On Wed, 2014-06-04 at 11:23 +0200, Pierre-François CLEMENT wrote:
>         Beware, though.  I don't have my Git reference to hand, but
>         I've noted that if the file is in the index, it is
>         "tracked" [...]

> Really? Sounds a bit strange. I feel like "tracked files" are
> committed files, and that staged files are "about-to-be-tracked files"

I'm no expert on Git but I think you're looking at it wrong.  What's
below is my understanding:

A tracked file is a file that Git knows about.  An untracked file is a
file Git doesn't know about.  More concretely, any file that has ever
been "git add"'d is tracked.  Files that have never been "git add"'d are
not tracked.  That means files that are committed and unmodified, files
that are staged (whether they've previously been committed or not), and
files that have been committed or staged and are now modified are all
tracked files.

Given these states a file can be in:

     1. committed
     2. staged change to a previous committed file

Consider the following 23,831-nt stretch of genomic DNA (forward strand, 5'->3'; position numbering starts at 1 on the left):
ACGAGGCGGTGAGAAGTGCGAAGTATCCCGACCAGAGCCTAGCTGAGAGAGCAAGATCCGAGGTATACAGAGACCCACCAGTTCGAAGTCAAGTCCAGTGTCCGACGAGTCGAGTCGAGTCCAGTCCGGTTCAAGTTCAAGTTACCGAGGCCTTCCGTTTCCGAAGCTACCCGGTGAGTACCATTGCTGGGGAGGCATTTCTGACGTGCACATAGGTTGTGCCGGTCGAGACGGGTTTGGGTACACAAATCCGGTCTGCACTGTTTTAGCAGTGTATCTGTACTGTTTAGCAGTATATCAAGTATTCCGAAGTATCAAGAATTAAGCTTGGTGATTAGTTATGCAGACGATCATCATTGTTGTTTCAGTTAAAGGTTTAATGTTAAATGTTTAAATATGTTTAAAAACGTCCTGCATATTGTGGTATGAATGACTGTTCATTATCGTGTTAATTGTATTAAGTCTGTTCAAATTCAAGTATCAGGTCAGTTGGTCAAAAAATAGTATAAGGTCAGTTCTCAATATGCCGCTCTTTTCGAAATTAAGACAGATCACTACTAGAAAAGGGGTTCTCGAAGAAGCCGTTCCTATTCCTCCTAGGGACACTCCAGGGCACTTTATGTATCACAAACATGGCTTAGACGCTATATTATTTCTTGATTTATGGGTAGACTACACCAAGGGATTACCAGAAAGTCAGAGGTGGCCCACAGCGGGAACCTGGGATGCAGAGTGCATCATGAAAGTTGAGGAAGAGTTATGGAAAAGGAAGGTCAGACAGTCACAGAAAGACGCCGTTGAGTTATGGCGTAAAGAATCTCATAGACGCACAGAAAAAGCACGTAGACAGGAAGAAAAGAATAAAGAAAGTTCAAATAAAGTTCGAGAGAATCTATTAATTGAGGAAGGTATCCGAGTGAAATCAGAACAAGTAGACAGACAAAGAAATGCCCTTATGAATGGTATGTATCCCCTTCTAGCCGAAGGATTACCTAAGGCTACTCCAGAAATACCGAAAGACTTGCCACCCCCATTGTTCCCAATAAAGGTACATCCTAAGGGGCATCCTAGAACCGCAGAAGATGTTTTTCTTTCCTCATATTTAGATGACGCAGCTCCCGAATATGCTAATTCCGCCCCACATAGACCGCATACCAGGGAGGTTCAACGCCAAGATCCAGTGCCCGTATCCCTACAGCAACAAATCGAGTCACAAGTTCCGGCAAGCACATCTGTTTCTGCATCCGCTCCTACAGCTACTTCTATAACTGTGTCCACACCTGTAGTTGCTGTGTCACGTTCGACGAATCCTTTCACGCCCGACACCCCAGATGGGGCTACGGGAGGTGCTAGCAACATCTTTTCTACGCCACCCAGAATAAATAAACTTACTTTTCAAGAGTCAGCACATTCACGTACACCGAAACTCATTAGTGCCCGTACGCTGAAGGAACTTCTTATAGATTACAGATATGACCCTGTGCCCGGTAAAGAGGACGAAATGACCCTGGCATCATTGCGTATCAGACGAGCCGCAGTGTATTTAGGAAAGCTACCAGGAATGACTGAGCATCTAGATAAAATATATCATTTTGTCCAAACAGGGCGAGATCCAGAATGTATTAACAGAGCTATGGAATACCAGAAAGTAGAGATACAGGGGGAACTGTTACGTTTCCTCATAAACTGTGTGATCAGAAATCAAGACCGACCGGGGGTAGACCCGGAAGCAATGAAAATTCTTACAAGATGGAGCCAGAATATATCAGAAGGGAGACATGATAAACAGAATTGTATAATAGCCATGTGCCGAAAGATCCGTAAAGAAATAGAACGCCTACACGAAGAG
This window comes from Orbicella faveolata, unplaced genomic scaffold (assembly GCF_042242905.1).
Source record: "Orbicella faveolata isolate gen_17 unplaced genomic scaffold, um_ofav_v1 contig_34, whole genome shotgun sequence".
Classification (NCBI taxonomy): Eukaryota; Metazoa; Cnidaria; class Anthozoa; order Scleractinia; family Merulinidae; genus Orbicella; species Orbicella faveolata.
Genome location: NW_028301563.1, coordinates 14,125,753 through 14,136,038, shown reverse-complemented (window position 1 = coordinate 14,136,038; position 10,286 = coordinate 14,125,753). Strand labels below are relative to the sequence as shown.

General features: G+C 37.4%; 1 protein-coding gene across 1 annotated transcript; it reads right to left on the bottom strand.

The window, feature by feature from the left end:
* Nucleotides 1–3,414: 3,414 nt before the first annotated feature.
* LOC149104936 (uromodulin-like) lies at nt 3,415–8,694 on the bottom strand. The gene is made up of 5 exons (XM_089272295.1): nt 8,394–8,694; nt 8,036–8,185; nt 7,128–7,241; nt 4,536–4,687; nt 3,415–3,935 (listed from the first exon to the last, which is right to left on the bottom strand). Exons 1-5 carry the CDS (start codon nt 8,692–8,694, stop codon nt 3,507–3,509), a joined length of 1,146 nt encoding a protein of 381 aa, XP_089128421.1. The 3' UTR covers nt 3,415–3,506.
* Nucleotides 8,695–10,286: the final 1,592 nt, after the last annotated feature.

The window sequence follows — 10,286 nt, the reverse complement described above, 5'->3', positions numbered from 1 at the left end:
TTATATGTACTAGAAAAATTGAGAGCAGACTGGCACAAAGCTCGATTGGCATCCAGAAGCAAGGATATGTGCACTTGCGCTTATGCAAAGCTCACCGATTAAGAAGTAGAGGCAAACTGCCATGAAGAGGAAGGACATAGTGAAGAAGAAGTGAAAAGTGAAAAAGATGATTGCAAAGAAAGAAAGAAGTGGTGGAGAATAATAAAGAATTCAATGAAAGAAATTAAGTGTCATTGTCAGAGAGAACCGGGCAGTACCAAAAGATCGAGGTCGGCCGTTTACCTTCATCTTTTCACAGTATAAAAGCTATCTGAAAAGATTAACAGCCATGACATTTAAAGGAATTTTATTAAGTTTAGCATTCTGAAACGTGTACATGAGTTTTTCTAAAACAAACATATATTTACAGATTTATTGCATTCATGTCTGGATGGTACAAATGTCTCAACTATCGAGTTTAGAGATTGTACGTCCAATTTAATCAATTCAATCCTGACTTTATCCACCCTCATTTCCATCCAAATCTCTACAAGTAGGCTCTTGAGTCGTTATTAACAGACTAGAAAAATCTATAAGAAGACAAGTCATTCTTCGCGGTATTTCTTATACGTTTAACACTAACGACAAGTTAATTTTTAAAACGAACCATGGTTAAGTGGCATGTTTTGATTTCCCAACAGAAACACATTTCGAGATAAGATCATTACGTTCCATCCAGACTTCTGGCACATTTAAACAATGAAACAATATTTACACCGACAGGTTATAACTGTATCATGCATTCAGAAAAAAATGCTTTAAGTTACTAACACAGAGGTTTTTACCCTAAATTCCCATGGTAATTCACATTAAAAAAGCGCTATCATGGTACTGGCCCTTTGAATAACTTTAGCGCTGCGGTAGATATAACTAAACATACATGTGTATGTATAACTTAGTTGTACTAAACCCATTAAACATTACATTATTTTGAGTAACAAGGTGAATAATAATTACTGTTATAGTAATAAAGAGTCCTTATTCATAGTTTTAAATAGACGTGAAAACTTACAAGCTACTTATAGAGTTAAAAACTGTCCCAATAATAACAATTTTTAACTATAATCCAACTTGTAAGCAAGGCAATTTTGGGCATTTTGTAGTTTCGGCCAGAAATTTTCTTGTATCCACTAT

3. modified version of previously committed file
     4. staged new file that's never been committed
     5. untracked file

The first four are tracked.  I think "git reset --hard" currently does
the right thing  for the first 3--it's defined to throw away
modifications (#3) and people WANT it to do that much of the time, so
there's no way that behavior could be changed IMO.  Possibly it could
save the modifications to backup files, or require a force option and
without it suggest you stash modified files, or whatever.

You may have an argument about #4.  I personally think it would be
reasonable to have "git reset --hard" turn staged files that are new
back into untracked files, rather than just deleting them.

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